Here is the scenario: you have cancer, and your doctor has told you there is no way to treat it. But there is an experimental drug that is being offered in a phase 1 study. Your doctor asks if you’re interested.
You join the study because its your best shot. You know there are likely to be side effects–there always are with cancer drugs. You know the drug might not work–no cancer drug works all the time for all people.
If your doctor knew that entering the phase 1 study was unlikely to eradicate your cancer– or even extend your life– would you want to be told, or would you prefer that the doctor keep this information from you?
The question came up in a recent research ethics committee (IRB) meeting I attended, in which a phase 1 cancer study consent form contained language to the effect of “you may or may not benefit from joining this study.” I proposed that the language be changed to “this study is unlikely to significantly affect the course of your cancer.” My preference was based on the following reasons:
1- “may or may not benefit” does not contain any information about probability. Indeed, there is a subtle rhetorical partity, wherebt most readers view “may” as having equal weight as “may not” such that they view this as suggesting a 50% probability of benefit.
2- two recent, large mete-analyses showed that studies of the type reviewed here result in tumor shrinkage for about 10% of patients. There is no evidence that tumor shrinkage in these studies actually translates to longer life or improved comfort. So, in fact, we do have information about probability of benefit.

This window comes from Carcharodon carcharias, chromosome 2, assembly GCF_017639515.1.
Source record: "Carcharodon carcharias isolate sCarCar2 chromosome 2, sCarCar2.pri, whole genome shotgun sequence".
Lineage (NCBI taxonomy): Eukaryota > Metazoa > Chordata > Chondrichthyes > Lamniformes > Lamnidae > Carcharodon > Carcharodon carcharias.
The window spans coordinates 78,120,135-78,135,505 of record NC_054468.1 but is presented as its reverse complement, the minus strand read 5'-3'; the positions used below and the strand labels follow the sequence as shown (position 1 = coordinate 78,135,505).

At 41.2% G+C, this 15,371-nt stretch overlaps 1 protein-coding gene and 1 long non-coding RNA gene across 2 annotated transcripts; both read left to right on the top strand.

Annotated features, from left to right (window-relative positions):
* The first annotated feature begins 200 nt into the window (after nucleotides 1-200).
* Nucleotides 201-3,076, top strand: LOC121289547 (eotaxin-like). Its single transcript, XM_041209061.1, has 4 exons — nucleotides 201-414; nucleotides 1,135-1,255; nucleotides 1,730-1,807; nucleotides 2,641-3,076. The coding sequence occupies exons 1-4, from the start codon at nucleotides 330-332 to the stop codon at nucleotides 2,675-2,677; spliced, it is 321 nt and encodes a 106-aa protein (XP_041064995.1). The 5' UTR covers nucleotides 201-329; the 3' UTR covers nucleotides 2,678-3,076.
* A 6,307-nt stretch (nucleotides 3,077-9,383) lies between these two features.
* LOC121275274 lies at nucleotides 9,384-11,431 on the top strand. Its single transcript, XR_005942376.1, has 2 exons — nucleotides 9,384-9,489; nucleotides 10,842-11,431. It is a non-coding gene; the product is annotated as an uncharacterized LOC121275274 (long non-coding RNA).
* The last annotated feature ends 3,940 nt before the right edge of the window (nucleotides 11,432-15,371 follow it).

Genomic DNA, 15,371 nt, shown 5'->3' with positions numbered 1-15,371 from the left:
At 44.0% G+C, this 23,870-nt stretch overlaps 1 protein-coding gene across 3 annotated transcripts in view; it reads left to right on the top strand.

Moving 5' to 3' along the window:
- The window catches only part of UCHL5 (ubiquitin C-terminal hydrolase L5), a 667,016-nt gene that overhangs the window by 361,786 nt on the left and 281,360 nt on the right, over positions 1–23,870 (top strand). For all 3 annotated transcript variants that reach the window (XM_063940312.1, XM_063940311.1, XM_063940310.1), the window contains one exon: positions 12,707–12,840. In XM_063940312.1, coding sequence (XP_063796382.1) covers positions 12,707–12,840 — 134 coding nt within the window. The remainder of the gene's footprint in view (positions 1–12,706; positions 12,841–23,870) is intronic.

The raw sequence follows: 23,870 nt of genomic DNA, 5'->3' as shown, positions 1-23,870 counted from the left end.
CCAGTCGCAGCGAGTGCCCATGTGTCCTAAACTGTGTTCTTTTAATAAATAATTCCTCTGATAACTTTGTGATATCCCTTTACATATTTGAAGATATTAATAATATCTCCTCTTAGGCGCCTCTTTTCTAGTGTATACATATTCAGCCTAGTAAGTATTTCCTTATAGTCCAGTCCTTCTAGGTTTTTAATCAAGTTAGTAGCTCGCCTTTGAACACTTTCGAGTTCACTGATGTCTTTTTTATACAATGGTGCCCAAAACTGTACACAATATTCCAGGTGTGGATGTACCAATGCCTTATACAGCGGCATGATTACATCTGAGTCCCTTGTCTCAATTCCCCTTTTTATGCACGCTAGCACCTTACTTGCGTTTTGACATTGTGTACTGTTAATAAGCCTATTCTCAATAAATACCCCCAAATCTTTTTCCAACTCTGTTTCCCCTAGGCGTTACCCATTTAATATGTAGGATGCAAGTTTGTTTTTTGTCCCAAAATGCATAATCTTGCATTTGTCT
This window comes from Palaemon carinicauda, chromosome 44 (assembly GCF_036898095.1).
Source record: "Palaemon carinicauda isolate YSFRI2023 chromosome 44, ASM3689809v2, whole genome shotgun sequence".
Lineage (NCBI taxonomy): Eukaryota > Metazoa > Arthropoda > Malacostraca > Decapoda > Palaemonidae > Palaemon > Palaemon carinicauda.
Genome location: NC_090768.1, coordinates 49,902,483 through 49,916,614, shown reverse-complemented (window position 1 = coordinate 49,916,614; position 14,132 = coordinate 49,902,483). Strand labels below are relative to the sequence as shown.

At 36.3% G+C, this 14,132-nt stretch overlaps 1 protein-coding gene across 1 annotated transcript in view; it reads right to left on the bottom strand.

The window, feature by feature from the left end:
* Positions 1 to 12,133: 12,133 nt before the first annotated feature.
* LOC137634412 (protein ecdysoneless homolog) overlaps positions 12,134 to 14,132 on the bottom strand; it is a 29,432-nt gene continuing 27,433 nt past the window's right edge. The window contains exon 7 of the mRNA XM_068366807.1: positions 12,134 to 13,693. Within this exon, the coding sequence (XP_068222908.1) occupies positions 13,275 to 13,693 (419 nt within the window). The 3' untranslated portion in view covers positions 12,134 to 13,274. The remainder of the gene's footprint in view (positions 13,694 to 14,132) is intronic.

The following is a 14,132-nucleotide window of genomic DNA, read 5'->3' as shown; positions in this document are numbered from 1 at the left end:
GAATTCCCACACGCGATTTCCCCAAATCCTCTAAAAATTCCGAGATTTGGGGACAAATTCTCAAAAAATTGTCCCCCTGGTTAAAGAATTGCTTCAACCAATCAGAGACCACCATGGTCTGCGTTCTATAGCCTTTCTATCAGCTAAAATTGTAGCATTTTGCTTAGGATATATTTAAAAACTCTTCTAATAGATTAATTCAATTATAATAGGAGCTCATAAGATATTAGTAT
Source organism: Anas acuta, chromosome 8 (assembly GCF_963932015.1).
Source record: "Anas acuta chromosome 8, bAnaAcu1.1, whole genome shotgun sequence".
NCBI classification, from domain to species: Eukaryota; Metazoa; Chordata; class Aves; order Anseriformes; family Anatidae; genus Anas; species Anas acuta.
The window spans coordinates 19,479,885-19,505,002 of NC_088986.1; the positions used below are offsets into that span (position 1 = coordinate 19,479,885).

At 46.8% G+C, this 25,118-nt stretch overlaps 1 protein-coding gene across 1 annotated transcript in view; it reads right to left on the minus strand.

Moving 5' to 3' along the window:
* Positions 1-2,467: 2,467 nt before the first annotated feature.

3- Patients enter these studies not because of a desire to further cancer research, but rather, because they are seeking cure. This has been shown in numerous surveys.
4- Patients who enter these studies significantly overestimate the probability that they will benefit clinically. Also shown in numerous surveys.
5- Informed consent requires, at a minimum, that volunteers be provided information that a reasonable person would consider material to their decision to enroll.
A reasonable, terminal cancer patient would probably want to have some information about the probability that a drug that is likely to have strong side effects is unlikely to work against their cancer.
Incredibily, most of the members of my IRB disagreed, saying (among other things) that it would discourage patients (hmmm. I thought medical paternalism went out with Buicks with tailfins); that nothing in the original language implied benefit was a sure thing (yes, the original language made it very clear that instead of 100% chance of benefit, chance of benefit was somewhere between 0 and 99.999%); that no one would enroll in the study with my language (wow! I thought our job was to protect volunteers, not investigators); that we’ve never done that before (let me make sure I understand this. It’s ok to withhold relevant information from volunteers, as long as you’ve done it before).
Yes, Virginia, the IRB system really is broken! (photo credit: Kenoir 2007)